ANTONINUS FLORENTINUS (1389-1459, Saint). Summa theologiae, sive moralis. Nuremberg: Anton Koberger, (I) 17 October 1478; (II) 10 October 1477; (III) 26 January 1478; (IV) 29 April 1479.
4 volumes, imperial 2o (469 x 319 mm). Collation: (Vol. I) [110 2-148 156 16-198 206 2110 22-318 326] blank, 1/2r prologue and table, 1/4r text part I, 32/5v colophon, 32/6 blank). (Vol. II) [18 2-310 4-58 6-710 86 98 1010 11-138 14-1510 168 17-228.10 23-248 2510 268 27-2910 30-318 3210 33-368 376] blank, 1/2r prologue and text part II, 37/3v colophon, 37/4r table, 37/6v blank). (Vol. III) [1-310 4-68 7-2010.8 21-228 23-4810.8 49-5010 518 526] blank, 1/2r prologue, 1/5r text part III, 51/8r colophon, 51/8v blank, table, 52/5v-6 blank). (Vol. IV) [1-98 106 11-148 15-166 17-338 3410 35-398 40-416 428 4310] blank, 1/2r prologue, 1/3r text part IV, 43/8v table, 43/9v colophon, blank). 254, 322, 464, 338 leaves. 59 lines and headline, double column. Types 3:110aG (text) and 4:160G (headlines and chapter headings). Initial spaces of 17, 16 and 14; 11, 9 and 8; 6, 5 and 4 lines. Nuremberg illumination consisting of 4 large Lombard initials in dark blue modelled in white and black on burnished gold grounds, 3 Lombard initials in burnished gold on dark blue grounds with white tracery, all within square panelled frames in green, red, gray, yellow and white with arabesque and floral marginal extensions, the burnished gold decorated with double lines of punched dots and repeats of a small flower tool; divided red and blue Lombards with green and mauve pen-flourishing as initials to sections, simple Lombards in red or blue as initials to chapters, paragraph signs supplied alternately in red and blue, capitals touched in red. Original manuscript quiring in lead visible in center of lower margins in first half of each quire. (A number of small wormholes to the beginning and end of each volume; tear in blank margin of 3:10/7 touching two letters on verso; 48 and 2.7 bound in reverse order.)
Binding: contemporary blind-tooled sheep over wooden boards, from a Nuremberg shop closely associated with Anton Koberger (Kyriss shop 113), remains of two clasps to each volume, one clasp detached but present (lacking center- and cornerpiece bosses, scattered small wormholes especially to vol. III, some scuffing and losses to leather), most examples of the repeating pomegranate tool overstamped with a small leafy gilt tool, part-title gilt-stamped on front cover of each volume, contemporary vellum labels giving titles and shelfmarks on front cover of each volume, early woven linen bookmark in vol. 2.
Provenance: printed waste from Koberger's shop as pastedowns to vols. II-IV -- shelfmarks F.36, F.37, F.38, F.39 on contemporary labels on front covers -- Lambach (Austria), Benedictine monastery: 19th-century ink stamp in vol. III -- [H.P. Kraus, collation marks dated October 1985] -- Martin Schøyen: Inc. 12, acquisition note on back pastedown of vol. IV dated 13 March 1987, bookplates; sale, Sotheby's New York, 12 December 1991, lot 2 (to Quaritch, collation mark dated January 1992).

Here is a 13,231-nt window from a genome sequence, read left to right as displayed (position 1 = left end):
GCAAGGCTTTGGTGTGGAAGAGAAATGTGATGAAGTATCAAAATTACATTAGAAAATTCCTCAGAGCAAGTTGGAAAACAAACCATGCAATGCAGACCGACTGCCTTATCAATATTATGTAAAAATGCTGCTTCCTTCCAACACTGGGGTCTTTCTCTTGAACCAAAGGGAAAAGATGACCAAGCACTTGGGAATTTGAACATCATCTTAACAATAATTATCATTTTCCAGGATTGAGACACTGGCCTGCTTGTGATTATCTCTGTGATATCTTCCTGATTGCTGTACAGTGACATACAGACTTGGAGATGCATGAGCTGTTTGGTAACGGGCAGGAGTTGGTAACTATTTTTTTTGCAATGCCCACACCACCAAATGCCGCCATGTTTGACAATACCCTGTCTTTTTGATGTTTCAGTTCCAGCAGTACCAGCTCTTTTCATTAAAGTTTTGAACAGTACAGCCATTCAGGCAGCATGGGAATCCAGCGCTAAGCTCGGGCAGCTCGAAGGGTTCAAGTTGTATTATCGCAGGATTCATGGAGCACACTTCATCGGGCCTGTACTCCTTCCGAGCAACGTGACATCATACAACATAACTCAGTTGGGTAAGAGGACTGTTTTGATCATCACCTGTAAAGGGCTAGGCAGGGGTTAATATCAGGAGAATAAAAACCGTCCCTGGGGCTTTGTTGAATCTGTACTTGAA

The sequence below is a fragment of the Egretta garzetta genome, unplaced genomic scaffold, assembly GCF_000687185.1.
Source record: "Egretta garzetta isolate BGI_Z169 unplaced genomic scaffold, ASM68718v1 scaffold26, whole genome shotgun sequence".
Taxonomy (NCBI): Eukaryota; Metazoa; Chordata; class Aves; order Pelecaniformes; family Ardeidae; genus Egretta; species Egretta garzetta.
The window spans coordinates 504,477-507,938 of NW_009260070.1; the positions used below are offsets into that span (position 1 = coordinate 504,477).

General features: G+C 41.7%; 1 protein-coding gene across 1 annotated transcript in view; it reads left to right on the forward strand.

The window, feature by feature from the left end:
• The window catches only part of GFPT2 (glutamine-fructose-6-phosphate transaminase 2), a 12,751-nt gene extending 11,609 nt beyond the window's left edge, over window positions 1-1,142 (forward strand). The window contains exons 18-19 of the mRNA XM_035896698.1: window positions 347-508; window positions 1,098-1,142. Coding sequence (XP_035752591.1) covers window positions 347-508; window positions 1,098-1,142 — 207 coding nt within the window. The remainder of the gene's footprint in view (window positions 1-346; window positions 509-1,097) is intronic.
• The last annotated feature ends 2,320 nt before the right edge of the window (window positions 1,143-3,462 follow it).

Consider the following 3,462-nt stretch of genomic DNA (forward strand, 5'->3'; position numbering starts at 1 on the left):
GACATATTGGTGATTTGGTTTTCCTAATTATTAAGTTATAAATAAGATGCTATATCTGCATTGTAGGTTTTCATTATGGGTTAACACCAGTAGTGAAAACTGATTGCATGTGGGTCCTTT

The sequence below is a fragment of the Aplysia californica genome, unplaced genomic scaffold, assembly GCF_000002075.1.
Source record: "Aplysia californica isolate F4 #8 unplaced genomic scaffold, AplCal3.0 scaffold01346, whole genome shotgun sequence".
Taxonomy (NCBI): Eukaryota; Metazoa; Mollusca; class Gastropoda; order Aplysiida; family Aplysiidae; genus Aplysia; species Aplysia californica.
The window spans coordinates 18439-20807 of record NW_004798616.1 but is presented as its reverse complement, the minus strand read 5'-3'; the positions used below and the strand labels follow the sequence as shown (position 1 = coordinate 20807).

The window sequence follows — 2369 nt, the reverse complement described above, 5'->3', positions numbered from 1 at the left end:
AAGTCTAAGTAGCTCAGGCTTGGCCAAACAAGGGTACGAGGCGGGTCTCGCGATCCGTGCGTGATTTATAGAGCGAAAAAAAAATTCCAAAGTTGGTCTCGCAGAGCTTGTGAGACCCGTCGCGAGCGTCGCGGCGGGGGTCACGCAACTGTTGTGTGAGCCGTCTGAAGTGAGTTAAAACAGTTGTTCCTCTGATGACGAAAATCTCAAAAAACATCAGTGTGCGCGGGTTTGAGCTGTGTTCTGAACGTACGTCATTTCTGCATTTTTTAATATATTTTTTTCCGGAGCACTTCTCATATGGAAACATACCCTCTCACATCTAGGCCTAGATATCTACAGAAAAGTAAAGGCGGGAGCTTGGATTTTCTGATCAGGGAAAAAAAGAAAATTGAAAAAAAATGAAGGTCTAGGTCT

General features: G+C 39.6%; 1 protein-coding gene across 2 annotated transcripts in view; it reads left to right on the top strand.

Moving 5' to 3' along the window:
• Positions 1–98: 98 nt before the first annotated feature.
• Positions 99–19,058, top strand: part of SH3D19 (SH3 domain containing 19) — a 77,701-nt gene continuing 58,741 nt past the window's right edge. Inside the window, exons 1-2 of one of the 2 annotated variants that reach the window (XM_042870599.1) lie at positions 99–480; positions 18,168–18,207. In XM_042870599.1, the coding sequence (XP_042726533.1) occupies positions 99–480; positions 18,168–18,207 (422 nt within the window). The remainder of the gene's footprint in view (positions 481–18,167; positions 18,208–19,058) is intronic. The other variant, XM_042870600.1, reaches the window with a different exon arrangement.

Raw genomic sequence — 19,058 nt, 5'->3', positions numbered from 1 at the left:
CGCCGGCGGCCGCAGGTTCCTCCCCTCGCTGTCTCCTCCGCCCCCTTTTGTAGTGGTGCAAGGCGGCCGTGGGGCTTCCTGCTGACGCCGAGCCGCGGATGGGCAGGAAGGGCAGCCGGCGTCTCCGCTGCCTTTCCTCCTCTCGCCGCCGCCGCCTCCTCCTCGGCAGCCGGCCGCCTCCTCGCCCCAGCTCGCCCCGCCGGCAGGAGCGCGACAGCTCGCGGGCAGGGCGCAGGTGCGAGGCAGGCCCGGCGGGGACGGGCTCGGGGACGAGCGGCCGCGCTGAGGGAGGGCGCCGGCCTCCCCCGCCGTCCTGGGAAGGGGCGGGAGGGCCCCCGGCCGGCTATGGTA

FIRST COMPLETE EDITION of Antoninus Florentinus' treatment of Christian ethics and morals, intended for the use of preachers and confessors. Written between 1440 and 1459, the Summa moralis was the most extensive work on moral theology produced up to its time. Part I is concerned with the soul and its faculties, the passions, sin and the law; Part II analyzes the different kinds of sin, restitution, vows and infidelity; Part III expounds the laws governing different social, religious and ecclesiastical estates, and also treats of excommunication and censure, God and Christ, the saints and purgatory; Part IV studies the moral and cardinal virtues, grace and the gifts of the Holy Spirit. The text draws extensively on the works of earlier theologians, especially Thomas Aquinas, but also includes specific discussions and concrete examples, which provide significant evidence for the society, customs and economic life of the fifteenth century.
Although parts II and III of the Summa had been printed individually by other printers before Koberger's edition began appearing in 1477, his was the first planned edition of the entire text. Part III of Nicolas Jenson's chancery folio edition is dated 1477, but his parts I, II, and IV postdate Koberger's and were not typographically uniform with part III.
The printed waste found in three volumes of this copy consists of leaves in imperial folio format printed on one side only and pasted in printed side down. They use the same Koberger types found in this edition of the Summa moralis, but Paul Needham has suggested that they are from Koberger's 20 December 1478 edition of Ludolph of Saxony's Vita Christi (Goff L-339; cf. Sotheby's New York, 12 December 1991, lot 2).
HC 1242*; BMC II, 416 (IC. 7178), 415 (IC. 7162, 7166), 417 (IC. 7189); BSB-Ink. A-594; CIBN A-452; GW 2186; Goff A-871. (4)